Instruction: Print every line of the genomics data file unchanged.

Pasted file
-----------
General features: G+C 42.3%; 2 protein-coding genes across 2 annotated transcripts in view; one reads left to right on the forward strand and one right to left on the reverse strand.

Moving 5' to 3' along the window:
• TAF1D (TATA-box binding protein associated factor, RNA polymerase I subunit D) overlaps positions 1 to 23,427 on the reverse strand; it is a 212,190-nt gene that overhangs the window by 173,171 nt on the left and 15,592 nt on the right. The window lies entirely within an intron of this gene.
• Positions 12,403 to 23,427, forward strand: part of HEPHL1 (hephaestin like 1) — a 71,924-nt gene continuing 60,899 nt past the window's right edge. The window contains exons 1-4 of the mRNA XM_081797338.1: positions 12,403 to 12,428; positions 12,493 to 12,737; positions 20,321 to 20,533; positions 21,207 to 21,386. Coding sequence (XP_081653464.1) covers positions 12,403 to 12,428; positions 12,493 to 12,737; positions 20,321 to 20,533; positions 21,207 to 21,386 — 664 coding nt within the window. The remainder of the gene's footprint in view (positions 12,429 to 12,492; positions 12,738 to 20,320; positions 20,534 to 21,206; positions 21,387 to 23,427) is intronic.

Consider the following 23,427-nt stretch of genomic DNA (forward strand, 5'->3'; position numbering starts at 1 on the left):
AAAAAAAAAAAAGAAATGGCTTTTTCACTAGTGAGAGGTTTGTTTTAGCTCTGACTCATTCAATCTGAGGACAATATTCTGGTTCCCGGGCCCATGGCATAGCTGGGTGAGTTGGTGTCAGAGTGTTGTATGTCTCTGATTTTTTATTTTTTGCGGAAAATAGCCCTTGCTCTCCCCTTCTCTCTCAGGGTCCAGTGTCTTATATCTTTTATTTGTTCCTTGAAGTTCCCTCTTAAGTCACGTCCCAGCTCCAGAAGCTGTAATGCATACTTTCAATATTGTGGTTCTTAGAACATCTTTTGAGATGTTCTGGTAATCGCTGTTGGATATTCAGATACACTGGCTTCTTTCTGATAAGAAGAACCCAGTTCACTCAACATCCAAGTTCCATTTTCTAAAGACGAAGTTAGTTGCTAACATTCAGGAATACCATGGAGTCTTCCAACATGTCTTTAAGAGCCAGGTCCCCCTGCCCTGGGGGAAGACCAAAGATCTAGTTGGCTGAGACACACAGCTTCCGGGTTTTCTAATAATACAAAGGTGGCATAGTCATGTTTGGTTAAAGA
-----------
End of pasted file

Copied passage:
General features: G+C 42.3%; 2 protein-coding genes across 2 annotated transcripts in view; one reads left to right on the forward strand and one right to left on the reverse strand.

Moving 5' to 3' along the window:
• TAF1D (TATA-box binding protein associated factor, RNA polymerase I subunit D) overlaps positions 1 to 23,427 on the reverse strand; it is a 212,190-nt gene that overhangs the window by 173,171 nt on the left and 15,592 nt on the right. The window lies entirely within an intron of this gene.
• Positions 12,403 to 23,427, forward strand: part of HEPHL1 (hephaestin like 1) — a 71,924-nt gene continuing 60,899 nt past the window's right edge. The window contains exons 1-4 of the mRNA XM_081797338.1: positions 12,403 to 12,428; positions 12,493 to 12,737; positions 20,321 to 20,533; positions 21,207 to 21,386. Coding sequence (XP_081653464.1) covers positions 12,403 to 12,428; positions 12,493 to 12,737; positions 20,321 to 20,533; positions 21,207 to 21,386 — 664 coding nt within the window. The remainder of the gene's footprint in view (positions 12,429 to 12,492; positions 12,738 to 20,320; positions 20,534 to 21,206; positions 21,387 to 23,427) is intronic.

Consider the following 23,427-nt stretch of genomic DNA (forward strand, 5'->3'; position numbering starts at 1 on the left):
AAAAAAAAAAAAGAAATGGCTTTTTCACTAGTGAGAGGTTTGTTTTAGCTCTGACTCATTCAATCTGAGGACAATATTCTGGTTCCCGGGCCCATGGCATAGCTGGGTGAGTTGGTGTCAGAGTGTTGTATGTCTCTGATTTTTTATTTTTTGCGGAAAATAGCCCTTGCTCTCCCCTTCTCTCTCAGGGTCCAGTGTCTTATATCTTTTATTTGTTCCTTGAAGTTCCCTCTTAAGTCACGTCCCAGCTCCAGAAGCTGTAATGCATACTTTCAATATTGTGGTTCTTAGAACATCTTTTGAGATGTTCTGGTAATCGCTGTTGGATATTCAGATACACTGGCTTCTTTCTGATAAGAAGAACCCAGTTCACTCAACATCCAAGTTCCATTTTCTAAAGACGAAGTTAGTTGCTAACATTCAGGAATACCATGGAGTCTTCCAACATGTCTTTAAGAGCCAGGTCCCCCTGCCCTGGGGGAAGACCAAAGATCTAGTTGGCTGAGACACACAGCTTCCGGGTTTTCTAATAATACAAAGGTGGCATAGTCATGTTTGGTTAAAGA